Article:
What is your hometown?
My hometown is Atkins, Iowa, a small town in Benton County just west of Cedar Rapids.
How/when did you become interested in science and medicine?
After graduating in a class of 12 from Atkins High School, I was somewhat intimidated and undecided during my first year at the University of Iowa. I soon began to realize that I enjoyed the sciences and being with people, and I hoped in some way to combine these choices into a career that would allow me to enjoy the profession and also contribute to others in a meaningful way. While I really didn't know many physicians, I had great respect for the few that I had been acquainted with and I had great respect for the medical profession.
What interested you to pursuer a career in medicine and medical education?
After embarking on the rigors of a pre-med curriculum and the first few medical school years, I combined my early training and my personal interaction with fellow students, faculty and patients to steer me toward choosing Obstetrics and Gynecology as my ultimate career choice.
Is there a teacher, mentor or University of Iowa Carver College of Medicine faculty member who has helped shape your career?
After graduating from medical school in 1958 and spending a few years in the Army Medical Corps, I returned to Iowa City in1962 to start my Ob-Gyn residency. Dr. William Keettel was the Professor and Head of Ob-Gyn at that time and he was a great influence in shaping my professional career. His personal character, his medical knowledge and his teaching ability shall always be remembered and appreciated. My family and I then moved on to Des Moines in 1965 where I joined a very busy private practice and was in that practice until my retirement in 1998.
How or why did you choose the University of Iowa for your education and medical training?
Having grown up less than 50 miles from Iowa City and going to Iowa City on many occasions to visit relatives attending the University of Iowa, I really gave little thought to going anywhere else after my high school graduation in 1951.
Please highlight your major career achievements, awards, discoveries, etc.
While in practice for 35 years I had the opportunity to work closely with most all of the University of Iowa Ob-Gyn residents as they went through their Des Moines rotation at Iowa Methodist Medical Center. My medical staff activities in Des Moines also included serving as Chief of Ob-Gyn, the President of the Medical Staff and I was on multiple committees. I was also very much involved with the American College of Obstetricians and Gynecologists (ACOG). I was the Iowa Section Chair, District VI Chairman, and a member of the ACOG Executive Board. I chaired the ACOG Council of District Chairmen and in 1996 received the Outstanding District Service Award from ACOG.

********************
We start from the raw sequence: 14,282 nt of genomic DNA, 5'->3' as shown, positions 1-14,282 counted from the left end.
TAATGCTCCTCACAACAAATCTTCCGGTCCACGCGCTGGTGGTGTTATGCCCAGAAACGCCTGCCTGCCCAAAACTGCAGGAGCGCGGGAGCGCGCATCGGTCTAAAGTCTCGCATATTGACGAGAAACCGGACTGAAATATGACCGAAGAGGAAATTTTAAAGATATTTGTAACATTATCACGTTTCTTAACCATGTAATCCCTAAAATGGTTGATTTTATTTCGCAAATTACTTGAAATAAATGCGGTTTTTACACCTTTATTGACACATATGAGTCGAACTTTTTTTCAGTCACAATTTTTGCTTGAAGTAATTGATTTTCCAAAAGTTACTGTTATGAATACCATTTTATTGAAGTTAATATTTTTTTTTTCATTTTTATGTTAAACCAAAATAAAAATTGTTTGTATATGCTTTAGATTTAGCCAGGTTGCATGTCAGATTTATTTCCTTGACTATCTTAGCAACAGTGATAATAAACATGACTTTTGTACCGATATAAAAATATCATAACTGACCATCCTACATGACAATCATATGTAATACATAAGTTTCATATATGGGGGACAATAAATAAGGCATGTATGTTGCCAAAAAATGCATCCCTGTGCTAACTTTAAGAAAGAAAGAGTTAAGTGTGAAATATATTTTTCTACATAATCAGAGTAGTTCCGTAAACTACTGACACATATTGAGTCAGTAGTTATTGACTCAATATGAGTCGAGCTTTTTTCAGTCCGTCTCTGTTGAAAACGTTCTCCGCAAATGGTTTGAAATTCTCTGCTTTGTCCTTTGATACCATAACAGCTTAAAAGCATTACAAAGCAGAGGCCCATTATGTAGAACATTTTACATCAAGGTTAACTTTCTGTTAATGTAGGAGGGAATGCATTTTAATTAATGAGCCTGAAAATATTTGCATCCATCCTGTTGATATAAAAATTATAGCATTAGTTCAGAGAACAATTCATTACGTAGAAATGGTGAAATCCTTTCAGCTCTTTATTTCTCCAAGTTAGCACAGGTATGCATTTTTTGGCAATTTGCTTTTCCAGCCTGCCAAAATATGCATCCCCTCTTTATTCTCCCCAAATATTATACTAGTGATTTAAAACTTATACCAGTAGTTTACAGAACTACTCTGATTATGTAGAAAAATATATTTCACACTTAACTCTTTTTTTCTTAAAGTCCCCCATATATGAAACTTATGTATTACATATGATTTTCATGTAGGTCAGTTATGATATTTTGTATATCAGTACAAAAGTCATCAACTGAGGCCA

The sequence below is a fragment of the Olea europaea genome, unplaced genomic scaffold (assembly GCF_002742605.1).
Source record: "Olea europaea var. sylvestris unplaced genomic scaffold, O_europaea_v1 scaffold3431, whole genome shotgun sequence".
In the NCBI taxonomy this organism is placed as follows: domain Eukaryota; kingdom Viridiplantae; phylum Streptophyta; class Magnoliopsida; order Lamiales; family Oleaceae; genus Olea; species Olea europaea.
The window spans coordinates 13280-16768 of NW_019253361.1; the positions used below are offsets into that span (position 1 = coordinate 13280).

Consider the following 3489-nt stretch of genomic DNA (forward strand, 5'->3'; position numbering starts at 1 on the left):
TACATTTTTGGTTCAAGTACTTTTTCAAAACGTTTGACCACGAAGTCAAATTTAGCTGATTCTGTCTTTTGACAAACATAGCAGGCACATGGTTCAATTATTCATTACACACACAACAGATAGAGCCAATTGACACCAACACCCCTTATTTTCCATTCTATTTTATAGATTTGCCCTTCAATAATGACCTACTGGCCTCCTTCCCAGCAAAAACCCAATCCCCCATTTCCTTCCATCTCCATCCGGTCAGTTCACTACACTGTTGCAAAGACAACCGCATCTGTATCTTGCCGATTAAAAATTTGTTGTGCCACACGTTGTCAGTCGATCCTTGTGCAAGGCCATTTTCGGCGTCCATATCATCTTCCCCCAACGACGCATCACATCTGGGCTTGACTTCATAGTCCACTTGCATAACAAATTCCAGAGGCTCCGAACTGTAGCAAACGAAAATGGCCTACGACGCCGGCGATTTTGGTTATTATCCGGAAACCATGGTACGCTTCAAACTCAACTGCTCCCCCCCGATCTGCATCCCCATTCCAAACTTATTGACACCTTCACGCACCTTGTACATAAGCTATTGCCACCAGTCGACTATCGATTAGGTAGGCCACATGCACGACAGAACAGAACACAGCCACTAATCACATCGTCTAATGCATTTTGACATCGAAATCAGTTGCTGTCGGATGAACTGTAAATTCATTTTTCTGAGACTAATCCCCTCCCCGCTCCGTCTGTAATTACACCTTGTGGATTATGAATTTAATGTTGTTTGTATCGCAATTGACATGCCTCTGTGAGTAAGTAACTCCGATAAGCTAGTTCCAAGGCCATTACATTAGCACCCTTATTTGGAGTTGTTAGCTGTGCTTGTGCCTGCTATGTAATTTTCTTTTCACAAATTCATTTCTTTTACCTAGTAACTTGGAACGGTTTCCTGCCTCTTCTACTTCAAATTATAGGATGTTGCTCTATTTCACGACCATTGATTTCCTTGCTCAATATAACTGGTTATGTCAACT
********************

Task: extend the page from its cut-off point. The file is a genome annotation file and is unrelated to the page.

In 1994, I was very pleased that the University of Iowa College of Medicine nominated me to represent the College on the University of Iowa Alumni Association Board of Directors. For six years this allowed me the opportunity to become reacquainted with the College of Medicine and to meet the Alumni Association staff and the many other Board members and fellow alumni from around the country.
What are some of your outside interests?
My interests outside of medicine have centered around family. My wife Eloise and I have three children and seven grandchildren. Two families live here in Iowa and one family lives in Atlanta. We enjoy frequent visits to their homes and we have traveled extensively both in this country and in Europe. We have Hawkeye basketball and football season tickets and have attended most of these games for many years. When we are at home, I enjoy reading and frequent trips to the golf course as the Iowa weather allows. I have also been very much involved in my church over the years.
Do you have an insight or philosophy that guides you in your professional work?
My philosophy, both personal and professional, has always centered on faith, family and friends.
What is the biggest change you’ve experienced in medicine since you were a student?
It is really a challenge to list the "biggest" changes in medicine since I was a student. People haven't changed but the tools and technology have brought about many advances. Those most affecting Ob-Gyn of course come to my mind and these are ultrasound, fetal monitoring, laparoscopy, robotic surgery and the many advances in assisted reproduction. A change that is unwelcome is the very real threat of malpractice suits for most any bad result.
What piece of advice would you give to today’s medical students?
My advice to today's medical students is to:
What do you see as “the future” of medicine?
I see the future of medicine as very bright as long as physicians are willing to adapt to change and take a decisive role in bringing about change which is affordable and keeps our country in the position of providing the best medical care in the world.
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